Posts for Forever Family Category

25 Things I Learned as a Special Needs Mom

Forever Family, Go Girl! - Allison Kenny - April 12, 2017

  1. Every milestone is worth celebrating. It doesn’t matter how small.
  2. Perfect is not real.
  3. Sometimes, my self-care is THE most important thing.
  4. Take the long view. Big picture is everything.
  5. This, too, shall pass. It always does.
  6. Humor goes a long way.
  7. Be responsible for the energy I bring into a room.
  8. Be gentle.
  9. Notice what my face is doing.
  10. I get to be human. I get to be human. I get to be human.
  11. Forgive myself.
  12. Forgive my kid.
  13. Other kids and families might do things differently not better, not “normal” just different.
  14. Advocate for my kid with persistence, patience, and love.
  15. Saying no is really important.
  16. Saying yes is really important.
  17. Get on the floor and play.
  18. I’m not in control of, well…barely anything.
  19. People act out when they are afraid.
  20. I act out when I am afraid.
  21. People stare. Smile back.
  22. I am a superhero.
  23. My kid is working as hard as I am.
  24. Hold onto joy every time it shows up.
  25. Get help.
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Raising Girls Who Know They Matter

Forever Family - Allison Kenny - April 6, 2017

 

Before my daughter came into my life, I worked for a decade as a theater teaching artist. Children ages two to twenty-two of every race, gender, ability and learning style taught me to be a compassionate human. I got used to thinking on my feet, tuning into their particular needs, and speaking from my heart. All of this prepared me for parenting.

“That sign says Black Lives Matter, Mommy. What about me? Does my life matter, too?”

I remember the day my little girl asked me this question. She was almost seven and was learning to read more every day. She was in that exciting threshold between reading nothing and reading everything. Spacing out as we moved through the world and noticing every billboard, menu, and sign. This was a big opportunity for me, too. She was asking me, her White Mama, to unpack the Black Lives Matter movement while we waited in line at our favorite mac n cheese spot.

A big part of why my wife and I choose to stay in Oakland, CA after adopting our little girl was to make sure conversations like these were part of our everyday experience. We’re commitment to living on a street with folks of all races, sending her to a diverse school, and making sure she has teachers who look like her. My wife grew up as one of few Black people in an all-White suburb. This was hard on her. She wanted something different for her daughter.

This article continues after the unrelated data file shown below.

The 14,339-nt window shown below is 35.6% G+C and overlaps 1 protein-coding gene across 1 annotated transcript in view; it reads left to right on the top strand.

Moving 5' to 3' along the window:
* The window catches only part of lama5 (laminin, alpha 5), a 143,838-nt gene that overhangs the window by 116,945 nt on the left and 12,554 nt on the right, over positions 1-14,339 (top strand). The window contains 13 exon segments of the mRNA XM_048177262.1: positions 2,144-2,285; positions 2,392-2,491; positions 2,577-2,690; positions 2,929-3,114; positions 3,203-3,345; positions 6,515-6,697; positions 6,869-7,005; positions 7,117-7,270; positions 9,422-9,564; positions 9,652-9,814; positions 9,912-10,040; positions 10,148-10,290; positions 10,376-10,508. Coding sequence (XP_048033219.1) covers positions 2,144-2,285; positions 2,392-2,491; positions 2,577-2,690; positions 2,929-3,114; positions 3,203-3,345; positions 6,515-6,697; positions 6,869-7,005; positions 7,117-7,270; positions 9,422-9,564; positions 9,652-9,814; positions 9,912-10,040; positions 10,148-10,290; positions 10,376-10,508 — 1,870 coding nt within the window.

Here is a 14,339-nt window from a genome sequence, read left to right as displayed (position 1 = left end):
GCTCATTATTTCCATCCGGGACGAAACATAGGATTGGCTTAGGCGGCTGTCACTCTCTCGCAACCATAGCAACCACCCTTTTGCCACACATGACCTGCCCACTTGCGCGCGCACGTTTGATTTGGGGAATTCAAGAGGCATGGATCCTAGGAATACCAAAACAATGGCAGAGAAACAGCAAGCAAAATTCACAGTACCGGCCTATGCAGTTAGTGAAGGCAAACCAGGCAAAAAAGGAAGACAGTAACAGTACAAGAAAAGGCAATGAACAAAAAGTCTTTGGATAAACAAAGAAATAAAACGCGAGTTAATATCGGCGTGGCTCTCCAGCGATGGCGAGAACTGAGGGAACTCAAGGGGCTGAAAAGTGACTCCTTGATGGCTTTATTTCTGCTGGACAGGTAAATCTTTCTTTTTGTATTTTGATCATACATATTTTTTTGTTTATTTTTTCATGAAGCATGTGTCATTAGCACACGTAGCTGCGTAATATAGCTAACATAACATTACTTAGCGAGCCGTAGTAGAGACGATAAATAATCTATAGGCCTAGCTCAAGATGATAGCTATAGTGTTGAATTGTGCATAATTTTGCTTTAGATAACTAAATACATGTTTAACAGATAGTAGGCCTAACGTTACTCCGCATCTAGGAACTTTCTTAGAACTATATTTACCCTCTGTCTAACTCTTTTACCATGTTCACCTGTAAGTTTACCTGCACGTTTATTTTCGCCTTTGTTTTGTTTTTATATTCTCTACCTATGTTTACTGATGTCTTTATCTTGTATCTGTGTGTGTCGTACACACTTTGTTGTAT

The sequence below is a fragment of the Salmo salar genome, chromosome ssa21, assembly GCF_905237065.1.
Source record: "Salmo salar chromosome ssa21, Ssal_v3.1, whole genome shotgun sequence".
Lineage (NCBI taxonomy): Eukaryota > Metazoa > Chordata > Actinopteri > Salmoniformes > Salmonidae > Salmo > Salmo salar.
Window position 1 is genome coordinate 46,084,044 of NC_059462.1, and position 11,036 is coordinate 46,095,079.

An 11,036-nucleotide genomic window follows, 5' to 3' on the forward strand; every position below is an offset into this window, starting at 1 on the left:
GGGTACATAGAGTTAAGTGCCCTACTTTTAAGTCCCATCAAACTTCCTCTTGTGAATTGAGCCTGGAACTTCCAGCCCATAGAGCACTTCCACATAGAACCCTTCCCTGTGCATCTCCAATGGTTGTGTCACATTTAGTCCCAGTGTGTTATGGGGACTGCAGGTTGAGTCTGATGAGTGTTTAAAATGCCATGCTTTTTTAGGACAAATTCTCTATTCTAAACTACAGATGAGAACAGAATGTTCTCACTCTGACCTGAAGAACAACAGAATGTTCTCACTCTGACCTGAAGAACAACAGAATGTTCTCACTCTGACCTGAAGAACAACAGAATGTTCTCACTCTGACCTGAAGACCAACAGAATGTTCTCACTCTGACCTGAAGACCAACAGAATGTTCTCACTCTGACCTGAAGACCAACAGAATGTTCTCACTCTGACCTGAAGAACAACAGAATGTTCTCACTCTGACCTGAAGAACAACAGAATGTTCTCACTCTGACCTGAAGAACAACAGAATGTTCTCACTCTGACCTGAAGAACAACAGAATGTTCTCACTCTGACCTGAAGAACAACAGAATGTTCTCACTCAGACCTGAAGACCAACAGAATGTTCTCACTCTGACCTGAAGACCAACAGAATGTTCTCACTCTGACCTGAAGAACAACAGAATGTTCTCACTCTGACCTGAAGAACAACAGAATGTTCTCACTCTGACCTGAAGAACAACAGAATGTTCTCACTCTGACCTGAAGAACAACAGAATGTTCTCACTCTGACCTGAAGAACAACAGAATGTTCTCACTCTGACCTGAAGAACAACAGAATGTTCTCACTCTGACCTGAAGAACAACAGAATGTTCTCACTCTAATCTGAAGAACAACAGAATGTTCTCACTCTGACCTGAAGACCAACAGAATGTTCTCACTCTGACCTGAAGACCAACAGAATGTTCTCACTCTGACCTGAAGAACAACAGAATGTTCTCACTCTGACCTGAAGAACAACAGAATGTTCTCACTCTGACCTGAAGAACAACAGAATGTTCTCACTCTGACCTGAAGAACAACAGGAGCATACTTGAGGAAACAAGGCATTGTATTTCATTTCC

READ MORE on RAISING RACE CONSCIOUS CHILDREN

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25 Things My Mom Taught Me That I Want My Daughter to Know

Forever Family - Allison Kenny - March 8, 2017

 

  1. Join in. When you are part of a community, show up and help.
  2. Fridays are for take-out. Period.
  3. It’s okay to laugh so hard you cry. Or pee.
  4. Swim as much as you can.
  5. Ride horses in the summer even if you are scared.
  6. Pie is a great way to celebrate most things.
  7. Learn how to make chicken soup from scratch.
  8. If you fall in a lake, just laugh at yourself.
  9. Pray. It helps.
  10. Notice who needs help around you.
  11. Mothers are always there for their kids. Period.
  12. School is your job. Work hard.
  13. Find out which activities make you happy and do them.
  14. I will love you no matter what you do.
  15. Take charge of a group, even if you’re shy.
  16. Hold babies every chance you get.
  17. Blankets and scarves snuggle better if knitted by hand.
  18. Let people celebrate you, even if it’s hard.
  19. Singing makes things better.
  20. Make something and enter it into a contest.
  21. Read everything you can.
  22. Get excited about giving people presents.
  23. Decorate your house for every single holiday.
  24. Learn the names of trees.
  25. Let your kids be whoever they are and don’t judge them.

More: If I Took Care of Myself Like I Take Care of My Daughter

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How I Told My Daughter That She Has Special Needs

Forever Family, Go Girl! - Allison Kenny - January 25, 2017

We are sitting at the dining room table for yet another teary session of math homework. She has used up all her focusing tools- chewing gum, lighting a peppermint candle, choosing which problem to start with…nothing is helping. Then I see the light in her eyes change. They grow dark and serious in that intense way I know so well. She is fighting for truth.

“Mom, why can the kids around me do math but I can’t? I learn it but I can’t remember it. The other kids remember. Why, mom? It doesn’t make any sense.” There is shame in these words. And desperation.

I’m not planning to have this conversation today. I didn’t wake up knowing that I would be called on to deliver this news in a way she can digest it. My wife and I are still digesting it ourselves.